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Artists Black and Jones exhibit '2001 Retold' at Renaissance Center

Stanley Kubricks 1968 film 2001: A Space Odyssey might be a considered a classic, but its predictions for the future now seem a little too optimistic. The moon has not been colonized. Astronauts are not aboard spacecrafts, exploring the far reaches of our solar system. And they surely werent doing this a decade ago, in the years the movie was said to take place.
Stanley Kubrick's 1968 film “2001: A Space Odyssey” might be a considered a classic, but its predictions for the future now seem a little too optimistic. The moon has not been colonized. Astronauts are not aboard spacecrafts, exploring the far reaches of our solar system. And they surely weren't doing this a decade ago, in the years the movie was said to take place.

But in the 21st century, two Austin Peay State University artists are rethinking this landmark film. Kell Black and Barry Jones have re-edited the movie and included new narration provided by people who were asked to respond to what they saw. Their work, “2001 Retold,” will be on display from March 18 through May 1 in the visual arts gallery of The Renaissance Center in Dickson. The exhibit opens with a lecture from 5-6 p.m. on March 18, with a reception to follow.

The two artists created the piece during their residency in 2008 at the Weir Farm Art Center in Connecticut. Jones and Black used digital media editing to splice different scenes of the movie together and to add the new narration. The result is a new and original work based on fragments of the existing film.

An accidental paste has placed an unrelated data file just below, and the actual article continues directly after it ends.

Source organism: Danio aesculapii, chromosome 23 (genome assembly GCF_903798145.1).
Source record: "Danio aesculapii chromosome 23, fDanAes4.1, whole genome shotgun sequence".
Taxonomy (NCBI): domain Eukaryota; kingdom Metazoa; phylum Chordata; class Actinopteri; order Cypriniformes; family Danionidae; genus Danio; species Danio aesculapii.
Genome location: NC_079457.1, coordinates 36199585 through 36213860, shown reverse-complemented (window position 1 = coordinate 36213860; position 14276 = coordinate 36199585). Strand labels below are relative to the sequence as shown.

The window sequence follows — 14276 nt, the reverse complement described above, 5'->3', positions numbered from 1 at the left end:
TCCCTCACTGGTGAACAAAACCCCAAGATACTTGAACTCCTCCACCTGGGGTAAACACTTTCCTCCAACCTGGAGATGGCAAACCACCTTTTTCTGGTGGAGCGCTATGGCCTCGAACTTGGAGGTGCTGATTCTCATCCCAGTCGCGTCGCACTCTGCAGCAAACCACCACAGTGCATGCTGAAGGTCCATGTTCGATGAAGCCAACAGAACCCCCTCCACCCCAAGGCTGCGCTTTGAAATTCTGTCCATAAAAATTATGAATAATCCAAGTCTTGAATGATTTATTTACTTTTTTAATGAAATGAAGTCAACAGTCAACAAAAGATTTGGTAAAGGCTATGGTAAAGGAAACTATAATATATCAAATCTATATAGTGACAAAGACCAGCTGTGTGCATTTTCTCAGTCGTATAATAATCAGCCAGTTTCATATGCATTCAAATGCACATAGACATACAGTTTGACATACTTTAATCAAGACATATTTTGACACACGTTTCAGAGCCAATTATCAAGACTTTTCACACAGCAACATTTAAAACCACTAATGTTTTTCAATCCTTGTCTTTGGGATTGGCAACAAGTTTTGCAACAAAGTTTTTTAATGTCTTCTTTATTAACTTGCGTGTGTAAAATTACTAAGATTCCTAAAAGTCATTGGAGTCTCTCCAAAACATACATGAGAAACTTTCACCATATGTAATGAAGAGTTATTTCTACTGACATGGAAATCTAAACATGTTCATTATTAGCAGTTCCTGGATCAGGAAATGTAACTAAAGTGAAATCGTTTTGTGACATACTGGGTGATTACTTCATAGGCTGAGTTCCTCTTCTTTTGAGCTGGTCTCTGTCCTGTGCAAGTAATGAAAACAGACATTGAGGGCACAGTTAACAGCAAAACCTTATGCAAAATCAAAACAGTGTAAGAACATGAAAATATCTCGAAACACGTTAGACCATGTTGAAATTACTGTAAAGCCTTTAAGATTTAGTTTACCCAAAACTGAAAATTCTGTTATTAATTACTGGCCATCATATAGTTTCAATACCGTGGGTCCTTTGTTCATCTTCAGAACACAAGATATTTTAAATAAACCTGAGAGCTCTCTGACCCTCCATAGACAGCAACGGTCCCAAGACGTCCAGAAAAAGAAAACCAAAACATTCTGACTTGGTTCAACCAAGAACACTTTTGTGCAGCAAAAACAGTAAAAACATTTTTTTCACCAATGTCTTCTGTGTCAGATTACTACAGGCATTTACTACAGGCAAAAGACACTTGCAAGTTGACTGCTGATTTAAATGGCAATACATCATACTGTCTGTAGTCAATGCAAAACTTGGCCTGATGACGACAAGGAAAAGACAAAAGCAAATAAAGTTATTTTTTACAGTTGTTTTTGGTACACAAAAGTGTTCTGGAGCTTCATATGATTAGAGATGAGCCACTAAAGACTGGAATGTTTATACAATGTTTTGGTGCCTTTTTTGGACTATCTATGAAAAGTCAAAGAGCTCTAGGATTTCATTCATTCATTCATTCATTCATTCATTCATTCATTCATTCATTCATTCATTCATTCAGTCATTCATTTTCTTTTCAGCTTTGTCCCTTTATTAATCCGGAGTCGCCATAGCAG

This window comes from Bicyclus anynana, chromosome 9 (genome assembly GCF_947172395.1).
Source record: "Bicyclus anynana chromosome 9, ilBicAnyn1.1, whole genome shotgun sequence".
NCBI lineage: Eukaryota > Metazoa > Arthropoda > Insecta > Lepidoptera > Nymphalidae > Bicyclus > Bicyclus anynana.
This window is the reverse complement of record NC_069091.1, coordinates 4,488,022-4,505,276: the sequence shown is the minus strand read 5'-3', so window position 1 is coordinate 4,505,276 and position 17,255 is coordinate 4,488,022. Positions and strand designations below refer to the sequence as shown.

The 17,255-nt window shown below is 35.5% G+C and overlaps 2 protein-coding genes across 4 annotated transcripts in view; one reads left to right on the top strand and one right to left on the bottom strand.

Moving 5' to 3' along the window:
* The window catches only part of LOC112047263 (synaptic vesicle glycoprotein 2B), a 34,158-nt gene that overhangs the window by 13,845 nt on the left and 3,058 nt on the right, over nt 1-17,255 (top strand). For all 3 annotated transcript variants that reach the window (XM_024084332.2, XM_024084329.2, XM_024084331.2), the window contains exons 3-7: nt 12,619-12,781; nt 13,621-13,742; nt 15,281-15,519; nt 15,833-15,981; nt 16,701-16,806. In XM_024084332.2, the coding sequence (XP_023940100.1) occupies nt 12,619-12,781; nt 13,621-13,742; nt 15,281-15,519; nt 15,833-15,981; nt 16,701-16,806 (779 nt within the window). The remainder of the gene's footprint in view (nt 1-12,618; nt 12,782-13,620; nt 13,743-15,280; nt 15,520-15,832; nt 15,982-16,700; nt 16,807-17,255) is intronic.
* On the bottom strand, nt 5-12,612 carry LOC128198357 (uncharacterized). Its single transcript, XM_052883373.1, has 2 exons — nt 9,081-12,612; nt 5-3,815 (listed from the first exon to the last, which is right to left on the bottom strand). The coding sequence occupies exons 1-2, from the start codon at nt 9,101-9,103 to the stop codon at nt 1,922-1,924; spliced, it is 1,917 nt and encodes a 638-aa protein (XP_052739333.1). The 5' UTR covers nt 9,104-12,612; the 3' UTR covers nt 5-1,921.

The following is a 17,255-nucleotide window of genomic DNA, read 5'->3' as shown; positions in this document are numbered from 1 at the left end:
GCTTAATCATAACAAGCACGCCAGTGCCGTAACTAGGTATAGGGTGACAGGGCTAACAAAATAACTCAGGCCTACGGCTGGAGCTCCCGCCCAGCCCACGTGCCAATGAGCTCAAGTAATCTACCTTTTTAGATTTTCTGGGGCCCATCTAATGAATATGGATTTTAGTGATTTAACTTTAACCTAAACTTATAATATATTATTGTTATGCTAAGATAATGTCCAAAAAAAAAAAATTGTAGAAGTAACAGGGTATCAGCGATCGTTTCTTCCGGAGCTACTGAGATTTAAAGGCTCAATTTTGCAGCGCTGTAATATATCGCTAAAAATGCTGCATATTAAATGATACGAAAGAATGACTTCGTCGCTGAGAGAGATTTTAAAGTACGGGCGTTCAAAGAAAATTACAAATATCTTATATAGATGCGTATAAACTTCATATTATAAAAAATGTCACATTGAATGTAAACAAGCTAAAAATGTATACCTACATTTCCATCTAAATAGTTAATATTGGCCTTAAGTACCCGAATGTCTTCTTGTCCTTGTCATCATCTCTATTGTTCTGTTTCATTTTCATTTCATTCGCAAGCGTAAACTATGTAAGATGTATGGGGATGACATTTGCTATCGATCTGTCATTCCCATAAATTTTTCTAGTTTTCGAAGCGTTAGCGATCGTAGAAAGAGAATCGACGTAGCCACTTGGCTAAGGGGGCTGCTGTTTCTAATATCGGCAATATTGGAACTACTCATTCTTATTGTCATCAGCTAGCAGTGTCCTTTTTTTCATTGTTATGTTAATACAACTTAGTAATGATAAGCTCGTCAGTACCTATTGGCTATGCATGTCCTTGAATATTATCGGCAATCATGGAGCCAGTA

Black, a professor of art at APSU, holds a Bachelor of Arts in music and German from the State University of New York College at Fredonia and studied harpsichord and baroque performance practice at the Wiener Hochschule für Musik in Vienna, Austria. He also holds a Master of Fine Arts in sculpture and drawing from the University of Connecticut, Storrs.

His work has been exhibited throughout the U.S. and Switzerland and was recently featured in a group exhibition at the Frist Center in Nashville.
Jones, an associate professor of art at APSU, earned his Bachelor of Fine Arts in photography at Austin Peay and his Master of Fine Arts in three-dimensional studies at the University of South Carolina.

Jones' work has been exhibited at SPACElab in Cleveland, Ohio, and the Arlington Arts Center in Arlington, Va. His international showings include Istanbul, Turkey, Sao Paulo, Brazil, and Madrid, Spain. His work was recently featured at the Brooks Museum in Memphis. Additionally, he has two digital works in the permanent art base collection of the New Museum of Contemporary Art's new media branch, Rhizome.

For more information on their exhibit, contact the APSU Department of Art, (931) 221-7333. -- Charles Booth